“You have Macular Degeneration.” It’s the terrifying four word phrase that millions of Americans have already heard and millions of others will hear during their lifetimes. Today, AMD blinds more Americans than cataracts and glaucoma combined. So why is this blinding disease so prevalent in today’s society? Modern research has found that internal inflammation, which is exacerbated by certain foods, plays a role in the development and/or progression of AMD.
When one pictures inflammation, the first thing that comes to mind is swelling, bruising or redness. Normally, the body’s healing process comes to the rescue and eventually swelling alleviates and redness disappears. However, the type of inflammation that can increase the risk of AMD occurs inside the body and silently damages cells, nerves, blood vessels and eyes. In fact, this sort of chronic inflammation has been linked to a number of other diseases including including Parkinson’s, cancer, diabetes and Alzheimer’s.
So, what is the major culprit when it comes to promoting this destructive kind of inflammation? Foods with high glycemic indexes (essentially, high sugar) including white bread, white rice, pasta and white potatoes have been shown to increase this chronic inflammation inside the body. When eaten, such sugary foods cause a spike in blood sugar and insulin production followed by a sudden drop, which promotes the inflammation.
Dr. Allen Taylor, Director of the Laboratory for Nutrition and Vision Research at the Jean Mayer USDA Human Nutrition Research Center on Aging set out to prove that highly glycemic foods can take a serious toll on eye health. Taylor examined the eyes of over 500 women between the ages of 53 to 73 and the results were undeniable. The study found that abnormalities and characteristics of AMD were more than doubled for the subjects who consumed diets with high glycemic indexes, despite other factors including smoking and obesity!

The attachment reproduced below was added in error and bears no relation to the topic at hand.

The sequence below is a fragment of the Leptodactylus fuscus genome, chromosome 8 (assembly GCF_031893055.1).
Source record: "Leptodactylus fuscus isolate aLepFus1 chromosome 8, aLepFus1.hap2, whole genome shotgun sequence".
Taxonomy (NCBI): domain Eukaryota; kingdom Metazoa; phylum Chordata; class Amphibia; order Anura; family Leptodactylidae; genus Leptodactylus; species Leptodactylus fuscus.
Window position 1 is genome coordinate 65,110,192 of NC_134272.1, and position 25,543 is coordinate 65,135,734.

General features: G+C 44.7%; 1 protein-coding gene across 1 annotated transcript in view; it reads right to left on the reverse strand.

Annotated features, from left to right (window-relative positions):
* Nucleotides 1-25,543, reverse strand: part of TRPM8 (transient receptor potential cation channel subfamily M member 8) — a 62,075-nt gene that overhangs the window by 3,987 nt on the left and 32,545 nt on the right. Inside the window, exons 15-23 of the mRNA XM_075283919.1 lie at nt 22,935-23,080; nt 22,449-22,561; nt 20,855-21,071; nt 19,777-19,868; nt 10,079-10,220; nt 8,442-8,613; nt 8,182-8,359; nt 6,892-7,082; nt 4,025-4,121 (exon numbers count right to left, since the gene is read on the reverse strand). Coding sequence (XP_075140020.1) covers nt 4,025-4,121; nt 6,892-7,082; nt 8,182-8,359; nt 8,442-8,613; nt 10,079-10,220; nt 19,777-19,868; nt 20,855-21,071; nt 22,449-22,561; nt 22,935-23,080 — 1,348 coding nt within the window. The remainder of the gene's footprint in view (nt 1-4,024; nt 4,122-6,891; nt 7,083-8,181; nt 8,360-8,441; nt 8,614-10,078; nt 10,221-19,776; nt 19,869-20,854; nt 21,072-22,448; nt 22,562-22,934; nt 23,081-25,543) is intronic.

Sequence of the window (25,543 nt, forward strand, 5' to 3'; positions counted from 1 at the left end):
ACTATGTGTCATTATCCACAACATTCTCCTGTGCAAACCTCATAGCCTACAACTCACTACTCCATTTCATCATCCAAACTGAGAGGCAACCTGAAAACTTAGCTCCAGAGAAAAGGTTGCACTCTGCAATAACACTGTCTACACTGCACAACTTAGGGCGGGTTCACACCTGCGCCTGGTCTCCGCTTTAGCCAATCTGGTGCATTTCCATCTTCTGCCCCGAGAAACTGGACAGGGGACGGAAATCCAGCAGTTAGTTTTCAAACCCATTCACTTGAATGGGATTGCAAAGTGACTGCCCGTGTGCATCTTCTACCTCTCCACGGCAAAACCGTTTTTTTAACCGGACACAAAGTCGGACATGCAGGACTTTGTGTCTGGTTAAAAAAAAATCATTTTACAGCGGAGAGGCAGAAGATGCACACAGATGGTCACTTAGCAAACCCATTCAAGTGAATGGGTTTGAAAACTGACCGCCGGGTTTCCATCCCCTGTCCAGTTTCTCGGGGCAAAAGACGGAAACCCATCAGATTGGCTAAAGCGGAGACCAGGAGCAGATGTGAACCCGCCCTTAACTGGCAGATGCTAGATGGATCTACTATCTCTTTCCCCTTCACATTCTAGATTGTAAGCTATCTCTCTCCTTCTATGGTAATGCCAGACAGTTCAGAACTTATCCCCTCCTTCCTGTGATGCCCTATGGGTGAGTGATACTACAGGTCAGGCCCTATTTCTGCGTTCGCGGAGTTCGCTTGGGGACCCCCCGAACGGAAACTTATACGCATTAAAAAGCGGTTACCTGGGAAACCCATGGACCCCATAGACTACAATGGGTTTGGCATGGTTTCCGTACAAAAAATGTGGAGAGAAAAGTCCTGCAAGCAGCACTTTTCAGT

It’s no secret that a balanced diet is critical when it comes to warding off (or entirely preventing) macular degeneration and it should be noted that Dr. Allen’s study is not the first of its kind. There are plenty of scientific articles that confirm the importance of proper nutrition in eye health. The good news is that ditching desserts, soda and white/processed carbohydrates can help to decrease inflammation in the body. Further lessen internal inflammation by sticking to anti-inflammatory foods like fruits, almonds, lean proteins, green leafy vegetables, orange peppers and squash- many of which also provide a serving of eye healthy macular carotenoids.
Have you changed your diet in the name of ocular health? What are some of your snacking staples?
*Ask your doctor if an anti-inflammatory diet is right for you.
Don’t forget! February is AMD Awareness month and we’re donating $1.00 to Optometry Giving Sight or The Center for Visual Rehabilitation at Henry Ford for each and every social post that uses the hashtags #TrustTheScience and #AMDAwareness.